Nhlanhla Nene. Picture: BLOOMBERG/SIMON DAWSON
Nhlanhla Nene. Picture: BLOOMBERG/SIMON DAWSON

HAS Nenegate so changed the world that the social partnership spelt out in Wednesday’s budget could work? Finance Minister Pravin Gordhan declared that the budget "rests on the idea of an inclusive social contract". He talked of inclusive growth and of the need to overcome race and class divisions to work together for a growing and fairer economy.

Faced with pressure to tear up any possible partnership by transferring the burden of austerity to the poor, Gordhan refused, showing a much greater understanding of the requirements of market-led growth than those who wanted a short-term fix for which the country would pay far more in conflict later. So there is no value-added tax increase, social grants have been increased slightly and tax changes are designed to relieve the burden on lower-and middle-income earners.

But he also recognised the need to restore business confidence — Gordhan has been meeting business leaders recently and the speech reflected this. Among the commitments were the easing of red tape that restricts business activity, strengthened business incentives, and an enhanced private role in both infrastructure and state-owned enterprises. There is no personal income tax or company tax increase, although capital gains tax will rise.

The speech also contains commitments that would benefit business — and, arguably, everyone else. They include monitoring spending by state-owned enterprises and a plan to rationalise them and improve their governance, cuts on government spending on managerial and administrative staff (but not people who provide services), and commitments to ensure that all levels of government, including municipalities, spend on what the country needs, not what those who run them need. And there will be widespread relief that no money is budgeted for nuclear energy programmes.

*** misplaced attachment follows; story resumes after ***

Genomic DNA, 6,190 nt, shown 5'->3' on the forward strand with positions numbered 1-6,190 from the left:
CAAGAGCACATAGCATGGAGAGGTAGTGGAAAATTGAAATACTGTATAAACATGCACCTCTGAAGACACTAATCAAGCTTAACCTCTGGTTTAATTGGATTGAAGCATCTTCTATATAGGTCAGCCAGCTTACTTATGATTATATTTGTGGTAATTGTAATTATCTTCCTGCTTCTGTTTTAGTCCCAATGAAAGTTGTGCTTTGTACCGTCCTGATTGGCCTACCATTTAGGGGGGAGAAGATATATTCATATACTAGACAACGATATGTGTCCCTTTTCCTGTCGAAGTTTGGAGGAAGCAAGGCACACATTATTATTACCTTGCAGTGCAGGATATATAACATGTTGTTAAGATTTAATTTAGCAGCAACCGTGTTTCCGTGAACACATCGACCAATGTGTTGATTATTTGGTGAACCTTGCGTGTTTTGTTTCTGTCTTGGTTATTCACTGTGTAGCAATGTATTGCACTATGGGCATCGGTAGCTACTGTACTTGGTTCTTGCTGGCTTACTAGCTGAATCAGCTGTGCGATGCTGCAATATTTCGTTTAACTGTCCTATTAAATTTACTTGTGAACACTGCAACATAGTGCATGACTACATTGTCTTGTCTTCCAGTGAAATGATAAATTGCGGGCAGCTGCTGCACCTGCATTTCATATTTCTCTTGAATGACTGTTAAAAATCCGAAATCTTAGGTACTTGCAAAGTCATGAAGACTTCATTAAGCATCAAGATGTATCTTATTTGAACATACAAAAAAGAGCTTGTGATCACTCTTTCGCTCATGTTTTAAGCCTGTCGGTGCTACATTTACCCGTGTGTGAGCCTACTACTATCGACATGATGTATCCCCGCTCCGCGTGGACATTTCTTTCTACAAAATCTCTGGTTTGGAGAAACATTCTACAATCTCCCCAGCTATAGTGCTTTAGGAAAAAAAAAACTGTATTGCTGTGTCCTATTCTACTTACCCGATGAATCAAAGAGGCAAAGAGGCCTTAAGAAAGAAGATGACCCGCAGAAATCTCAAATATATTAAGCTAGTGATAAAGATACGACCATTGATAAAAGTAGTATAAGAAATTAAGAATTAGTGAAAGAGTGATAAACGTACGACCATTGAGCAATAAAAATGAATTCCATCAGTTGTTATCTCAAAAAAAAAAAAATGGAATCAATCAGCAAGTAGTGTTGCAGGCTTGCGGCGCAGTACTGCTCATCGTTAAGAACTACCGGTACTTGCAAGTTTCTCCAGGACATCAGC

Labour is also invited to contribute to fashioning improved dispute-solving procedures intended to reduce strikes — union benefit funds are also expected to contribute to infrastructure development. Its members will gain from tax breaks for provident fund members

This approach offers a much greater prospect of growth than the alternatives. But sceptics will point out it contains many "ifs". It will work only if the Treasury and its allies enjoy the clout to begin making the government work in the way the budget speech says it will. This will threaten vested interests within government and their private allies, who will resist. It also assumes business and labour are willing to co-operate despite much business mistrust of the president and labour’s internal fractures. The joint effort to turn the economy around envisaged in the speech looks good in theory, but it could be argued it has been tried before, and did not work.

But Gordhan’s approach has a better chance of success than the nay-sayers believe, because Nhlanhla Nene’s firing created a possible platform for a new approach within the government and by private interests. It brought home to many in the government the dangers of losing the confidence of the key economic actors and of being seen not to spend public money to serve the citizenry. This could strengthen the Treasury’s hand, particularly if it can rely on a more active role for the private sector.

Business leadership remains deeply distrustful of the president but, after December, it is clear he no longer decides what happens in the Treasury. President Jacob Zuma’s recent claim that Des van Rooyen was more qualified than Gordhan did not help — it simply made clear that Gordhan was forced on him. This may draw a clear distinction between Treasury and the president, making it easier for business to deal with a Treasury in which it does have confidence, secure in the knowledge that the president has no veto on agreements.

Labour may be fractured and fractious but, like all urban interest groups, it peered into the abyss after Nene’s sacking and didn’t like what it saw. So it too may be willing to contribute in ways it would not have considered before December.

The budget’s partnership approach is the economy’s best way forward. And December’s events may, ironically, mean this time, it might just work.

• Friedman is director of the Centre for the Study of Democracy